Anti-Americanism Is Providing a Glue
The rhetoric from the leaders of Iran, Sudan and Venezuela at
the U.N. shared a theme of outrage at the U.S., despite their
By Paul Richter, Times Staff Writer
Angeles Times" -- -- WASHINGTON — The outpouring
of anti-American rhetoric at the United Nations this week is
demonstrating how anger at the United States is uniting the
developing world in a way not seen since the 1980s, U.S.
officials and analysts say.
Leaders such as Venezuela's Hugo Chavez, Sudan's Omar Hassan
Ahmed Bashir and Iran's Mahmoud Ahmadinejad are divided by
background and political philosophies, but they spoke as one at
the General Assembly regarding perceived U.S. bullying and
Chavez denounced the "imperialist empire," Ahmadinejad railed
against U.S. officials' pretensions to be the "rulers of the
world," and Bashir complained about powerful intruders trampling
his country's sovereignty.
"There's a new sense of the oppressed versus the oppressor,"
said a senior U.S. official, who asked to remain unnamed. "What
they have in common is their hatred of the U.S., and it's
created this solidarity across Third World lines."
That solidarity hasn't been seen in the developing world since
leftist liberation movements faded after the collapse of the
Soviet Union, he said.
The fallout from the U.S.-led invasion of Iraq and other Bush
administration policies may be particularly visible in the new
bonds between many Muslim nations and populist regimes of South
America, an alliance that some call the "axis of the south."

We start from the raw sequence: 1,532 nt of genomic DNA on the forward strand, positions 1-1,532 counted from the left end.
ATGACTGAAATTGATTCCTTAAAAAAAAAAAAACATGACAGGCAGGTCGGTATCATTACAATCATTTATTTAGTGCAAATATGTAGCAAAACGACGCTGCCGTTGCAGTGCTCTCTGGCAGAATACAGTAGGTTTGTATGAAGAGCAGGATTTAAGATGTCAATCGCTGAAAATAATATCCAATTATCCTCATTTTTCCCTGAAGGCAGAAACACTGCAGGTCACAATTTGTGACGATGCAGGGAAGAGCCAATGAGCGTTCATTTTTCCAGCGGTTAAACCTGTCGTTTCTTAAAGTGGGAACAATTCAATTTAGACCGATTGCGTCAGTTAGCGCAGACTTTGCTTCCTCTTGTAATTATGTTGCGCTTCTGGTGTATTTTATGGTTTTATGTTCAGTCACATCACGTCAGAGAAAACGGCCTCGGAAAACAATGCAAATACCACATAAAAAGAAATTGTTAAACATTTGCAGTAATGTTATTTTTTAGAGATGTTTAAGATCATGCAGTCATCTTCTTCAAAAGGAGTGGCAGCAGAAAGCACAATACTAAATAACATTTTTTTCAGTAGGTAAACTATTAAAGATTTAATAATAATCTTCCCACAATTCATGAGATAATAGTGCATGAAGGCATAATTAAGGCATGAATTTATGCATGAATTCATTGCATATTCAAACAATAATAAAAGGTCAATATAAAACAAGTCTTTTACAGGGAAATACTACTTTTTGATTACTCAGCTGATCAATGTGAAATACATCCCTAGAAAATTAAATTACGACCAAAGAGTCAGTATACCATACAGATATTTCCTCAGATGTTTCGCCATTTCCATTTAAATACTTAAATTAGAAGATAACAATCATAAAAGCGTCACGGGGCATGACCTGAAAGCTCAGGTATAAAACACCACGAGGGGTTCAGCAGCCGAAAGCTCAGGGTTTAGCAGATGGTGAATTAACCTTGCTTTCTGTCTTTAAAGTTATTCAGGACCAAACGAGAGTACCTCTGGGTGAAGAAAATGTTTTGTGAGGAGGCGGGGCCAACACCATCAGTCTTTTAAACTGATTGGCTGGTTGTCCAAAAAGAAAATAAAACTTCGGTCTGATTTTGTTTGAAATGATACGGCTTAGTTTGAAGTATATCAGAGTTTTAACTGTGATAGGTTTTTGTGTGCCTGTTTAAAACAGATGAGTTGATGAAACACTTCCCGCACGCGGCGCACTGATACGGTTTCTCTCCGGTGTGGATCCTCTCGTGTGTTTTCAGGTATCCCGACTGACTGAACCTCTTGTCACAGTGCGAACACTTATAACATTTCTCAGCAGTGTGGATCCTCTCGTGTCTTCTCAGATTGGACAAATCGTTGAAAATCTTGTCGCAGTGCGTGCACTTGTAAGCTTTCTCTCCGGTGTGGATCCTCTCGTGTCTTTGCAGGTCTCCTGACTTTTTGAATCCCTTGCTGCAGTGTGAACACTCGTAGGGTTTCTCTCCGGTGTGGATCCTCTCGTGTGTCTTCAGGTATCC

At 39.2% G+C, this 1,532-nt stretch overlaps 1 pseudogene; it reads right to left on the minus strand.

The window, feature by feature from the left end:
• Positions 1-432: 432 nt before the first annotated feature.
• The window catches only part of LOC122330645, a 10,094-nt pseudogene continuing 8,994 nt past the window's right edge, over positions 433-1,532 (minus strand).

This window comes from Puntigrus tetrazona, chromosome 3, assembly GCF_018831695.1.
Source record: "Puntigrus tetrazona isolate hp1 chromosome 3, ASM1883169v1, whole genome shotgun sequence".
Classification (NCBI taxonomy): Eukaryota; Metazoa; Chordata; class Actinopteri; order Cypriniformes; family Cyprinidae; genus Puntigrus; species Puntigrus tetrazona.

Chavez has become a hero among Muslims, flattered with huge
posters in Beirut and given lavish coverage in the news media
from Morocco to Pakistan.
Anti-Americanism was the overarching theme last week in Havana
at a 118-nation summit of the Non-Aligned Movement, whose
headliners included Ahmadinejad, Chavez and Bolivian President
Evo Morales. The leaders embodied a burgeoning spirit of
defiance toward "the worldwide dictatorship by the United
States," declared Cuban Vice President Carlos Lage Davila.
There is little doubt of the deepening unpopularity of the
United States, even among longtime allies. Though the U.S.
government has doubled its spending on public diplomacy, a poll
this year by the Pew Charitable Trusts showed wide
dissatisfaction with a central pillar of U.S. foreign policy,
the "war against terrorism."
When people in largely Muslim nations were asked whether they
approved of "U.S.-led efforts to fight terrorism," 82% in Egypt
said no, as did 74% in Jordan, 77% in Turkey and 50% in
Pakistan. The results in some European countries were similar.
In Spain, 76% of those surveyed said they did not approve; in
France, it was 57%.
U.S. officials say they don't believe the growing Third World
solidarity constitutes a strategic threat.
Though Chavez visits Iran and Syria, and talks about defense
ties, oil sales and economic deals with these countries, North
Korea and others, administration officials take the view that
the Venezuelan's declarations are mostly posturing to create an
impression at home that he has stature as a world leader.
The administration acknowledges that such contacts reinforce
anti-Americanism and add to the already sobering public
diplomacy challenge. "It creates this impression that everybody